Estimating hip fracture morbidity, mortality and costs

J Am Geriatr Soc. 2003 Mar;51(3):364-70. doi: 10.1046/j.1532-5415.2003.51110.x.


Objectives: To estimate lifetime morbidity, mortality, and costs from hip fracture incorporating the effect of deficits in activities of daily living.

Design: Markov computer cohort simulation considering short- and long-term outcomes attributable to hip fractures. Data estimates were based on published literature, and costs were based primarily on Medicare reimbursement rates.

Setting: Postacute hospital facility.

Participants: Eighty-year-old community dwellers with hip fractures.

Measurements: Life expectancy, nursing facility days, and costs.

Results: Hip fracture reduced life expectancy by 1.8 years or 25% compared with an age- and sex-matched general population. About 17% of remaining life was spent in a nursing facility. The lifetime attributable cost of hip fracture was $81,300, of which nearly half (44%) related to nursing facility expenses. The development of deficits in ADLs after hip fracture resulted in substantial morbidity, mortality, and costs.

Conclusion: Hip fractures result in significant mortality, morbidity, and costs. The estimated lifetime cost for all hip fractures in the United States in 1997 likely exceeded $20 billion. These results emphasize the importance of current and future interventions to decrease the incidence of hip fracture.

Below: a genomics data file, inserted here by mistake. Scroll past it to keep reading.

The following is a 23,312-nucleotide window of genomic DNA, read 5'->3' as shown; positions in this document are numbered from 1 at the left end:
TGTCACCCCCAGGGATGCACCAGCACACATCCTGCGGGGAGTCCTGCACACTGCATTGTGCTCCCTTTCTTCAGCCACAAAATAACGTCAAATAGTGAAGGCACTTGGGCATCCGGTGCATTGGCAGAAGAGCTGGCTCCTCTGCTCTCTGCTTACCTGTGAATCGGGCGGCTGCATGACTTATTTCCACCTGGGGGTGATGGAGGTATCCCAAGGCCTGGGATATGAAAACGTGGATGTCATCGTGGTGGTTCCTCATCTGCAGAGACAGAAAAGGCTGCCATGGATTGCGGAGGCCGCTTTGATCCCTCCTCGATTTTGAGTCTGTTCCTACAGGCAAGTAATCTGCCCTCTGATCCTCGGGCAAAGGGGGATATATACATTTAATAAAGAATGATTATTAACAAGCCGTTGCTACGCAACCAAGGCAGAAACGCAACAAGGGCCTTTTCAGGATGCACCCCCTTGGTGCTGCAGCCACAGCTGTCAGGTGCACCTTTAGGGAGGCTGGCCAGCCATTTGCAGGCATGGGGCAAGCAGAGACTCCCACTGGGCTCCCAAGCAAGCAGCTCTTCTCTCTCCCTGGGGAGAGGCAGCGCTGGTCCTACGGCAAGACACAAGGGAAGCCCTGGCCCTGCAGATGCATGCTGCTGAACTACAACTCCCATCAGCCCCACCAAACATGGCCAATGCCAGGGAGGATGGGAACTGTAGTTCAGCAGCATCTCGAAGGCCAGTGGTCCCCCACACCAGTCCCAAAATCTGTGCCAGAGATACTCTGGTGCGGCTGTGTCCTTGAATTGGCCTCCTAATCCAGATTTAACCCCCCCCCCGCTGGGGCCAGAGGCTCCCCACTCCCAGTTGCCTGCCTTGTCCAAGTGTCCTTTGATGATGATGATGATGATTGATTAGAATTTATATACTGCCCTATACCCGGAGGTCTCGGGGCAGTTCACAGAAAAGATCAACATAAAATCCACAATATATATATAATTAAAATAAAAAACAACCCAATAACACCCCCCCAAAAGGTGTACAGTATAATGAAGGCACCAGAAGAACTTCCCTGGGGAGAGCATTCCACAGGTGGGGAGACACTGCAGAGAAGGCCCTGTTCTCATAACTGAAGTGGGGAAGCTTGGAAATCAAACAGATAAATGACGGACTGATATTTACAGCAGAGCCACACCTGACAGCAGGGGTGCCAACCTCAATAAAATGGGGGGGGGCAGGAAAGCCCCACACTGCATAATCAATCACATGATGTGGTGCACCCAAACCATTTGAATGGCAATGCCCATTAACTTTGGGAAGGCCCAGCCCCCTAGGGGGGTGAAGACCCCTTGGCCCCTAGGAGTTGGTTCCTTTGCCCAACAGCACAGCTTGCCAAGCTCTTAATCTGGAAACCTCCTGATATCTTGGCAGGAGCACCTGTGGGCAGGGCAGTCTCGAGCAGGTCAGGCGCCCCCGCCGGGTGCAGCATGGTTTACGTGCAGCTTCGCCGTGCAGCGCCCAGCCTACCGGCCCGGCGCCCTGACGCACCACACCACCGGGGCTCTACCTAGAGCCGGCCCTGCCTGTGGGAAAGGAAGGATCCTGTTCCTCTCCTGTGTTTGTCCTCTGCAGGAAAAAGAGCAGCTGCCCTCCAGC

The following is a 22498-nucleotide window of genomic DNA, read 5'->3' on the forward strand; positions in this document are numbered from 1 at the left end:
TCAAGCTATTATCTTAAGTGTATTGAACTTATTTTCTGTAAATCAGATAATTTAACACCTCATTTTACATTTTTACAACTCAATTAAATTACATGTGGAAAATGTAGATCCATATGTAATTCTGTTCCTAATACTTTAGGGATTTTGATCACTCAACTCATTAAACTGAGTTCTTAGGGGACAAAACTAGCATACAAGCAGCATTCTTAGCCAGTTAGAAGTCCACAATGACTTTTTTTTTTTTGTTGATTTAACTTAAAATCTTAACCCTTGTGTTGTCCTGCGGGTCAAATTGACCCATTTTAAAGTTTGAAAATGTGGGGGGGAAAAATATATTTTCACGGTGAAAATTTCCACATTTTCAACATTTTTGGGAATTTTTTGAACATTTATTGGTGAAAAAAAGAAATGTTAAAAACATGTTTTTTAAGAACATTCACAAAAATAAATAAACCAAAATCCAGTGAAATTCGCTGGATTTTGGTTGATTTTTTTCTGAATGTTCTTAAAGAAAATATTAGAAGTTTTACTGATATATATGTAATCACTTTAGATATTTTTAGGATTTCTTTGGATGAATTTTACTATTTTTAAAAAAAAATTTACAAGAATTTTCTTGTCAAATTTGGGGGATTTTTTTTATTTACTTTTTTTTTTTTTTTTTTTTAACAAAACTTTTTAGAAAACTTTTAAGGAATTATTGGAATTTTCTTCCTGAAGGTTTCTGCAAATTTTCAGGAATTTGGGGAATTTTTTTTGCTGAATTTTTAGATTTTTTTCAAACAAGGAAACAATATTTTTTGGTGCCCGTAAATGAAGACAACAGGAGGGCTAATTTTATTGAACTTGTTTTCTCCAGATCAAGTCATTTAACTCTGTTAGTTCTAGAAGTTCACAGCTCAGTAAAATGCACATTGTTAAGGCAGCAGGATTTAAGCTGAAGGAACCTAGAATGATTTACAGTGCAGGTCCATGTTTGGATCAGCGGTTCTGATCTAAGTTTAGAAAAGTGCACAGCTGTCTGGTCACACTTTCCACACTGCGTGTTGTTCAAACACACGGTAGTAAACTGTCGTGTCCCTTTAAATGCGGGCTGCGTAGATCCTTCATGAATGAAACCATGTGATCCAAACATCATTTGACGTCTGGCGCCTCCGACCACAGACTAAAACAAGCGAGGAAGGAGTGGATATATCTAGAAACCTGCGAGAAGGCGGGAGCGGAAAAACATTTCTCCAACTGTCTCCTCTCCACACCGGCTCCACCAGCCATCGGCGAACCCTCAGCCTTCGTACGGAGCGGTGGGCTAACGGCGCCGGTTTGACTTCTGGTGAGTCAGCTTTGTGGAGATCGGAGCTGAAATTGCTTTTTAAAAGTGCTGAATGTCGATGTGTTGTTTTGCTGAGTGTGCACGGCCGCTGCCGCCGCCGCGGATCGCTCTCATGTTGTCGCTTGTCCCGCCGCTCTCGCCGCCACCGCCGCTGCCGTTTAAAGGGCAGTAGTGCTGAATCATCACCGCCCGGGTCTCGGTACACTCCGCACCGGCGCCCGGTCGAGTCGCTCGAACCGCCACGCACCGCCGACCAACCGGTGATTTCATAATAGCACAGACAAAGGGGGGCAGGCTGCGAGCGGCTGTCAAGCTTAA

Publication types

  • Research Support, Non-U.S. Gov't
  • Research Support, U.S. Gov't, P.H.S.
  • Review

MeSH terms

  • Activities of Daily Living
  • Aged
  • Aged, 80 and over
  • Cohort Studies
  • Cost of Illness*
  • Health Care Costs*
  • Hip Fractures / complications
  • Hip Fractures / economics*
  • Hip Fractures / mortality*
  • Humans
  • Life Expectancy
  • Markov Chains
  • Medicare
  • Nursing Homes / economics
  • Nursing Homes / statistics & numerical data
  • Time Factors
  • United States